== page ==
Ghosts on the wall: how I became an architectural historian

This latest quest of mine began with an epiphany. I was in my regular café, sitting at my regular table writing a book on ecological architecture and urban planning. I aspired to fundamentally challenge the recent developments I observed as taking place on the field. My contention was that there had been a turn to a wrong and potentially dangerous direction. In fact, I had already a couple of years earlier touched upon the same subject in my tv mini-series, The Green City (2010), but since soon after its completion I had felt that there was so much left unsaid I now wanted to elaborate, in book form. I envisioned it as the story of ecological architecture.

But on that autumn afternoon in the café, with my book already halfway written, came my ghosts. They appeared as visions of various indigenous abodes: African huts made out of mud, American tipis covered with animal skins, and others similar. They flickered faintly on the grey, dimly lit walls of the café and taunted me with their questions: Why on earth is it that in your story of ecological architecture you only acknowledge the developments of the past fifty years of human history? Do you perhaps not regard us as ecological dwellings? Indeed, do you even know when the notion of building ones abode in harmony with its surroundings first dawned on man?

These ghosts of mine quickly forced me to admit that, no, I actually had not got a clue about the very first beginnings of ecological building. My initial decision to begin the narrative from the 1960s was based purely on intuition, nothing else. I realized that I had to do some research on the history of my subject.

And that was it. That was both the fortunate and the unfortunate moment that has since governed the direction of my thoughts, my doings, my life – both professional and civilian. As regards the book-to-be, I decided to begin it anew.

A second attempt… (and a third… )

In approximately six months I composed a new first chapter to my manuscript: a brief history of the early phases of ecological architecture. Then I continued with the main story. But only to soon encounter another dilemma to deal with: Buckminster Fuller, that weird, enigmatic inventor-architect-engineer who had, for instance, invented the geodesic dome as well as coined the term ‘Spaceship Earth’. Initially I had planned to mention Fuller only in passing, but as I was lured to study him more thoroughly his role got ever more important. Until, ultimately, I realized that I had to dedicate the very first chapter to him. Once again, my story got a new beginning.

It was during those days that my wife, commenting on the piles of Fuller books I kept carrying home, sarcastically remarked: “Are you perhaps working on a doctoral dissertation on this Fuller?” I laughed. Sort of.

The thing is that initially, when I first launched my book project, I had promised my wife that it will be a quick side job; it will be a simple book, mostly based on the material I had already gathered while working on the tv series. “It will only take a year or one and a half at the most”, I assured her. Well, that was in the fall of 2011. Her remark about Fuller came in early 2013. Hence, at that time, my project should have been more or less finished, but I was only digging deeper. Indeed, after studying Fuller, it gradually dawned on me that my book was really turning into a historical one. Although I was desperate to discuss the contemporary conundrums of which I was most worried about, it seemed that I was only being sucked ever farther into history.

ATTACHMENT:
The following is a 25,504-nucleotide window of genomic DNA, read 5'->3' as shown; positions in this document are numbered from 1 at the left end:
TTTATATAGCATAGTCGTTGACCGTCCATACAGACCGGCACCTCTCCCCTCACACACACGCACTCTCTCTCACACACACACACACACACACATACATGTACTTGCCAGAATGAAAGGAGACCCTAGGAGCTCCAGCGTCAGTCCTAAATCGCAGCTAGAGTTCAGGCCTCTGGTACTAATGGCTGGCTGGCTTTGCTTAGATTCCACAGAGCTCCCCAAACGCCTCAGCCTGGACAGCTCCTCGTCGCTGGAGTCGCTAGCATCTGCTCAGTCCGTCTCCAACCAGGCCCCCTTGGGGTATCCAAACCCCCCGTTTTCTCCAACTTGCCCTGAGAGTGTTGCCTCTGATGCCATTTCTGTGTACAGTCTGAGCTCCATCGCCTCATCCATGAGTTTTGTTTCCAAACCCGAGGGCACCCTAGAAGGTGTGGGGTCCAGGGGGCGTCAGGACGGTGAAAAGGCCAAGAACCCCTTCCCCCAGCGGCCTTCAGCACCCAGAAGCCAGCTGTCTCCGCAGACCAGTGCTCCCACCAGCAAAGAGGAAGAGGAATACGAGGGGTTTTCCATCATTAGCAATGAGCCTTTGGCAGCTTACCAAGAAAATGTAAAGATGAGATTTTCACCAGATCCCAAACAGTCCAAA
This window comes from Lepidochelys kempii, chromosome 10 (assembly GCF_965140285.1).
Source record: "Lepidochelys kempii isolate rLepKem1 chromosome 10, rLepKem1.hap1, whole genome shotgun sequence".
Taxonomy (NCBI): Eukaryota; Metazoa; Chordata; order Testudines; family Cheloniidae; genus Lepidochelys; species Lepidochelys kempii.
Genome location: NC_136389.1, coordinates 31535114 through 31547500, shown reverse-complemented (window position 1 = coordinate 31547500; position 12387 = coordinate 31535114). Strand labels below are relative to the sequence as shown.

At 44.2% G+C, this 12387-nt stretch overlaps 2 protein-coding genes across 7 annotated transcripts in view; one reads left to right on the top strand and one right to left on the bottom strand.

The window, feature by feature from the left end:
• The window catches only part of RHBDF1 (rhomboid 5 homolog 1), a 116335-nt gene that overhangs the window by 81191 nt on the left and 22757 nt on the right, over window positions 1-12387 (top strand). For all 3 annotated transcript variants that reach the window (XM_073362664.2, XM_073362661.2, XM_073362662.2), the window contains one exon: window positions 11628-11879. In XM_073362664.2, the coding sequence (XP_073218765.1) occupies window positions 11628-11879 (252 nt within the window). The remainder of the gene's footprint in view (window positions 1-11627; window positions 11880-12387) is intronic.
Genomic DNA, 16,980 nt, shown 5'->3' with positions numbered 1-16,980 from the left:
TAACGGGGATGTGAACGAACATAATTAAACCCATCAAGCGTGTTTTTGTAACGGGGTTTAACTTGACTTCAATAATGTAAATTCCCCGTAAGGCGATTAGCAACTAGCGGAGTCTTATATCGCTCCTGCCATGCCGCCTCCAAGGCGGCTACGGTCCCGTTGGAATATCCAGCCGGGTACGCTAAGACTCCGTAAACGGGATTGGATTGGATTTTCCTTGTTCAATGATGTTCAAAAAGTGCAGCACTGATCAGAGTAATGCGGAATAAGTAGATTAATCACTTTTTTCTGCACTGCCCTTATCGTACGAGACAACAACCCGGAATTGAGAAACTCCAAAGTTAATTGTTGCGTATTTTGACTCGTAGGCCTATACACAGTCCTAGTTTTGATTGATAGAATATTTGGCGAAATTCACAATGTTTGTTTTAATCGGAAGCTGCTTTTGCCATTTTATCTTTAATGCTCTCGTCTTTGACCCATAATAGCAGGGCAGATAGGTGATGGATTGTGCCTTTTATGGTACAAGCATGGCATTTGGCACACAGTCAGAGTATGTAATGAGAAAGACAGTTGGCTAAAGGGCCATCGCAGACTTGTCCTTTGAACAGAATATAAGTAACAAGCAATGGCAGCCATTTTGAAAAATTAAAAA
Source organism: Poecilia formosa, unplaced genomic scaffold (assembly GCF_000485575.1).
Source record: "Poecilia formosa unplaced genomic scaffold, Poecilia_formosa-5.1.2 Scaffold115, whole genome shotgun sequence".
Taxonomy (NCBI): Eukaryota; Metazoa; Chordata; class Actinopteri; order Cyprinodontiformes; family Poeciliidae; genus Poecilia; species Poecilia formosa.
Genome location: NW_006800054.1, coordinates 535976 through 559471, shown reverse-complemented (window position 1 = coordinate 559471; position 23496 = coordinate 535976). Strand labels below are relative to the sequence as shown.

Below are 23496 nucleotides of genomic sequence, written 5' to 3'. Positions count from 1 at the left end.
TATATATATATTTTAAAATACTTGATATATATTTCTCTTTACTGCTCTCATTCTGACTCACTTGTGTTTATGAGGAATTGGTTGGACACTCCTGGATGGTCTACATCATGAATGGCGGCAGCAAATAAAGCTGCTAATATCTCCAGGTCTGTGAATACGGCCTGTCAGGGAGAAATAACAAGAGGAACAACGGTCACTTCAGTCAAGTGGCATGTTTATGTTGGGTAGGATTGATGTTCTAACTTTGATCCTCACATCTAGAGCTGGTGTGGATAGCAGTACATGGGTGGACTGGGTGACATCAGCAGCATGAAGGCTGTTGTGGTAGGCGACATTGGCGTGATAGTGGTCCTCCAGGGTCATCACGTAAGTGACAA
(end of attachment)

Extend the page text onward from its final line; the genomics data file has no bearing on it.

Now, as I write this, it is fall 2017. It is six years into my project which has now, indeed, evolved from a non-fiction scheme to a PhD project. For in 2015 I applied to the Aalto doctoral programme in Arts, Design and Architecture and got admitted. As is typical for a beginner, my initial research topic was enormous with its historical timeline spanning over centuries. So, soon it became obvious that I had to focus and I decided to concentrate on Fuller, for as architectural historian Jonathan Massey writes, there is “no more important precursor to today’s sustainable design movement than R. Buckminster Fuller”.1

So, what next?

Although, as so far, an end to the project is nowhere in sight, I really, really hope I am able to get my results out – sooner or later. My first aim is to complete my PhD research on Fuller which is now midpoint and needs two more years of work. After that, I wish to tackle the broader historical issues that still constantly haunt me – those indigenous ghosts of mine included.

Should these themes be of any interest to you, dear reader, you are most welcome to follow how this endeavor unfolds. I assure you that at least my initial findings are most intriguing and in this blog I will keep you up to date on what is going on with my research and on where it is next leading me to…


1 Massey, Jonathan. 2009. The Sumptuary Ecology of Buckminster Fuller’s Designs. In Alan Braddock & Christoph Irmscher (eds.): A Keener Perception; Ecocritical Studies in American Art History. University of Alabama Press. 218-236.


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